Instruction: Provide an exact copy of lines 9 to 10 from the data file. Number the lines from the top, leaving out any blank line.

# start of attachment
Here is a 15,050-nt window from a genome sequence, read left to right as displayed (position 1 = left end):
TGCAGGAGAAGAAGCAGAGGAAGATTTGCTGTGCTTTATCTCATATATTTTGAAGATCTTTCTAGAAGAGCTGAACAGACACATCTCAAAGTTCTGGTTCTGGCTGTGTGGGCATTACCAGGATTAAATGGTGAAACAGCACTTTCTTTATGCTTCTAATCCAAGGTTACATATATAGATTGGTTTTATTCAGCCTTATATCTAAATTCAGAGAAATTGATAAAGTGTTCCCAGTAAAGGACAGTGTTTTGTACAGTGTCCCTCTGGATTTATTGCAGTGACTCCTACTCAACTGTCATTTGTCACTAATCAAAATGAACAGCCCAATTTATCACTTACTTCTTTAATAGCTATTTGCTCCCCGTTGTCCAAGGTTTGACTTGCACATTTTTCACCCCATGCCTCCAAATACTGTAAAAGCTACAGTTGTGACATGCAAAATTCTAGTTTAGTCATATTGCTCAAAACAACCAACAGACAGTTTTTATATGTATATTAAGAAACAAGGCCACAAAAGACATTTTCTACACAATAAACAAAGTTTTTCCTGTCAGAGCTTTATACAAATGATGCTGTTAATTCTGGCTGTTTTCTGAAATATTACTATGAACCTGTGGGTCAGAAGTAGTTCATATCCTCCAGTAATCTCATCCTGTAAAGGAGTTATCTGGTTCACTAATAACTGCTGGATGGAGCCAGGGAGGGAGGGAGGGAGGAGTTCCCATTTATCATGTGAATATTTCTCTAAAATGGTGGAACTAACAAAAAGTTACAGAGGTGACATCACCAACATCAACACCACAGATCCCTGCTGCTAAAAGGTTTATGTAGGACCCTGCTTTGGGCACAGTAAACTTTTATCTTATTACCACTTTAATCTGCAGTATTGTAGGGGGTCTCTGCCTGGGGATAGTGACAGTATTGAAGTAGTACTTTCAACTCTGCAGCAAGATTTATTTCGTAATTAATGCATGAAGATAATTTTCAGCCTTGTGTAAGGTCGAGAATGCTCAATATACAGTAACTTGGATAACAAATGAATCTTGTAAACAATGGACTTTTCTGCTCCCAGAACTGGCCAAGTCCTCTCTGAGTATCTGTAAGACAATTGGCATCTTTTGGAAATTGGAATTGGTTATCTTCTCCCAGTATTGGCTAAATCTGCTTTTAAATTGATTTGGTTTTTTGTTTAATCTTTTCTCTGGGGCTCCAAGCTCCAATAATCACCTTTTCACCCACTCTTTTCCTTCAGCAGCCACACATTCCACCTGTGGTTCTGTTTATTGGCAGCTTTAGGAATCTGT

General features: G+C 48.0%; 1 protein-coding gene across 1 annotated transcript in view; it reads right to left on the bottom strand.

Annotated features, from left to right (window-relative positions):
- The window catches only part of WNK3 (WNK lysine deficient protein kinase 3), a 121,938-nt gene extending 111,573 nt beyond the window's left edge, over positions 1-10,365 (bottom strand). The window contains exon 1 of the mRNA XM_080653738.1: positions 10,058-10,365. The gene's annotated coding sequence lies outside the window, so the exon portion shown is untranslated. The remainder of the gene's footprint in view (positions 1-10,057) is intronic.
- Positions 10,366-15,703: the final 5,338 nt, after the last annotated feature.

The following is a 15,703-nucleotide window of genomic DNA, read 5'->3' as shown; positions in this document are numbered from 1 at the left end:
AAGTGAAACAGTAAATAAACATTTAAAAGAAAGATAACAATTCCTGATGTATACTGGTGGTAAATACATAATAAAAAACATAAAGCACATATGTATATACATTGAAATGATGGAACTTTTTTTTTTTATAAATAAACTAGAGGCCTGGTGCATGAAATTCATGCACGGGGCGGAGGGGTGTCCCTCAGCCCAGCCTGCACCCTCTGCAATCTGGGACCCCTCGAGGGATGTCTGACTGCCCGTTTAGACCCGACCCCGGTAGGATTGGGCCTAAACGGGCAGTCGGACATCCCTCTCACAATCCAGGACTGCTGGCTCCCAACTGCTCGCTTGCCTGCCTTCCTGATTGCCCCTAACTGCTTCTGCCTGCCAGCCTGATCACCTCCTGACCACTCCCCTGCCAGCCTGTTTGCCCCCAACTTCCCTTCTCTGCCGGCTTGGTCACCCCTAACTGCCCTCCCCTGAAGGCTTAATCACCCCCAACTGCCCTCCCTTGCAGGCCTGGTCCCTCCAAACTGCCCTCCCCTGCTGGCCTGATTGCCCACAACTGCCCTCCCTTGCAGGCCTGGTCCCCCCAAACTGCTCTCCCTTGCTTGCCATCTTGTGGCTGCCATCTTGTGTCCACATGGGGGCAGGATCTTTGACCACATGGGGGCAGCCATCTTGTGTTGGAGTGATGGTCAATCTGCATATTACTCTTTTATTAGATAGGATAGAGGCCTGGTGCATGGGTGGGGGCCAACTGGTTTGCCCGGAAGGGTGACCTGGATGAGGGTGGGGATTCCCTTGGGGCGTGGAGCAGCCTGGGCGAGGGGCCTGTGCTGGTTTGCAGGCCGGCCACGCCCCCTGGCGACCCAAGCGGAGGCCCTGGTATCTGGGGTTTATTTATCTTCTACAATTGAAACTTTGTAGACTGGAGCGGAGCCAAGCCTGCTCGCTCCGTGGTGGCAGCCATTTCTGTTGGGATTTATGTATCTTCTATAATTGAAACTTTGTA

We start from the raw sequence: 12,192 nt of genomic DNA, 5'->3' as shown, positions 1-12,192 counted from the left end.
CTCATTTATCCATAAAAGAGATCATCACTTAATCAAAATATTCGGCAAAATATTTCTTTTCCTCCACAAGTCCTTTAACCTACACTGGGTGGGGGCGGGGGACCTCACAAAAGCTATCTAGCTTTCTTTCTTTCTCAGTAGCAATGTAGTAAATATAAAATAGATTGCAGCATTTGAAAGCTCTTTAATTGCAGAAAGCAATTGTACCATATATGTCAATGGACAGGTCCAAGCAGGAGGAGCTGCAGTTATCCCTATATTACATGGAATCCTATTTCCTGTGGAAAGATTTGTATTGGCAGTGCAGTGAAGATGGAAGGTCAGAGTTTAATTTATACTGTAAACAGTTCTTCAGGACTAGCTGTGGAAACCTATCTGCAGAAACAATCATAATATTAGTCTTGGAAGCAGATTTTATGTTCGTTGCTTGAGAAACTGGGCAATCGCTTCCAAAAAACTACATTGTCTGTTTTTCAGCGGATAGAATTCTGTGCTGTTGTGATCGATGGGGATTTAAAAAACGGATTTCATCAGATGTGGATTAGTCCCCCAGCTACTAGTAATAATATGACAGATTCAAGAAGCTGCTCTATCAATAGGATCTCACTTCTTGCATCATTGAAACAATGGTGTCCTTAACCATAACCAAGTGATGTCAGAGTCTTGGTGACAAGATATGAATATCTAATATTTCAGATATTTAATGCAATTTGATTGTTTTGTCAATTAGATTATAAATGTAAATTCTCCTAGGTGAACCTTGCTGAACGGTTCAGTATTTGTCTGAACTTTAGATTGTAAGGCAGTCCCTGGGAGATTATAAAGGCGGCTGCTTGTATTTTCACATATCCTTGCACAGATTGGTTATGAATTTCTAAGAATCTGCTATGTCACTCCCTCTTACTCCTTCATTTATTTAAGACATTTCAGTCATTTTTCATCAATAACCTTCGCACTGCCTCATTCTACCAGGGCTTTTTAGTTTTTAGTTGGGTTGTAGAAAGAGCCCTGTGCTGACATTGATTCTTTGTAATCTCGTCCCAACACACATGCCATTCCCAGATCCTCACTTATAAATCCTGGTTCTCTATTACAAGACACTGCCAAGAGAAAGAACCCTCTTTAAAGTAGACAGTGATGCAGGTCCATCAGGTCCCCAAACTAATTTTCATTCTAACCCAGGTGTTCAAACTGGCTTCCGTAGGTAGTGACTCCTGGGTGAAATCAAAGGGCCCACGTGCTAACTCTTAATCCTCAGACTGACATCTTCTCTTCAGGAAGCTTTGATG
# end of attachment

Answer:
We start from the raw sequence: 12,192 nt of genomic DNA, 5'->3' as shown, positions 1-12,192 counted from the left end.
CTCATTTATCCATAAAAGAGATCATCACTTAATCAAAATATTCGGCAAAATATTTCTTTTCCTCCACAAGTCCTTTAACCTACACTGGGTGGGGGCGGGGGACCTCACAAAAGCTATCTAGCTTTCTTTCTTTCTCAGTAGCAATGTAGTAAATATAAAATAGATTGCAGCATTTGAAAGCTCTTTAATTGCAGAAAGCAATTGTACCATATATGTCAATGGACAGGTCCAAGCAGGAGGAGCTGCAGTTATCCCTATATTACATGGAATCCTATTTCCTGTGGAAAGATTTGTATTGGCAGTGCAGTGAAGATGGAAGGTCAGAGTTTAATTTATACTGTAAACAGTTCTTCAGGACTAGCTGTGGAAACCTATCTGCAGAAACAATCATAATATTAGTCTTGGAAGCAGATTTTATGTTCGTTGCTTGAGAAACTGGGCAATCGCTTCCAAAAAACTACATTGTCTGTTTTTCAGCGGATAGAATTCTGTGCTGTTGTGATCGATGGGGATTTAAAAAACGGATTTCATCAGATGTGGATTAGTCCCCCAGCTACTAGTAATAATATGACAGATTCAAGAAGCTGCTCTATCAATAGGATCTCACTTCTTGCATCATTGAAACAATGGTGTCCTTAACCATAACCAAGTGATGTCAGAGTCTTGGTGACAAGATATGAATATCTAATATTTCAGATATTTAATGCAATTTGATTGTTTTGTCAATTAGATTATAAATGTAAATTCTCCTAGGTGAACCTTGCTGAACGGTTCAGTATTTGTCTGAACTTTAGATTGTAAGGCAGTCCCTGGGAGATTATAAAGGCGGCTGCTTGTATTTTCACATATCCTTGCACAGATTGGTTATGAATTTCTAAGAATCTGCTATGTCACTCCCTCTTACTCCTTCATTTATTTAAGACATTTCAGTCATTTTTCATCAATAACCTTCGCACTGCCTCATTCTACCAGGGCTTTTTAGTTTTTAGTTGGGTTGTAGAAAGAGCCCTGTGCTGACATTGATTCTTTGTAATCTCGTCCCAACACACATGCCATTCCCAGATCCTCACTTATAAATCCTGGTTCTCTATTACAAGACACTGCCAAGAGAAAGAACCCTCTTTAAAGTAGACAGTGATGCAGGTCCATCAGGTCCCCAAACTAATTTTCATTCTAACCCAGGTGTTCAAACTGGCTTCCGTAGGTAGTGACTCCTGGGTGAAATCAAAGGGCCCACGTGCTAACTCTTAATCCTCAGACTGACATCTTCTCTTCAGGAAGCTTTGATG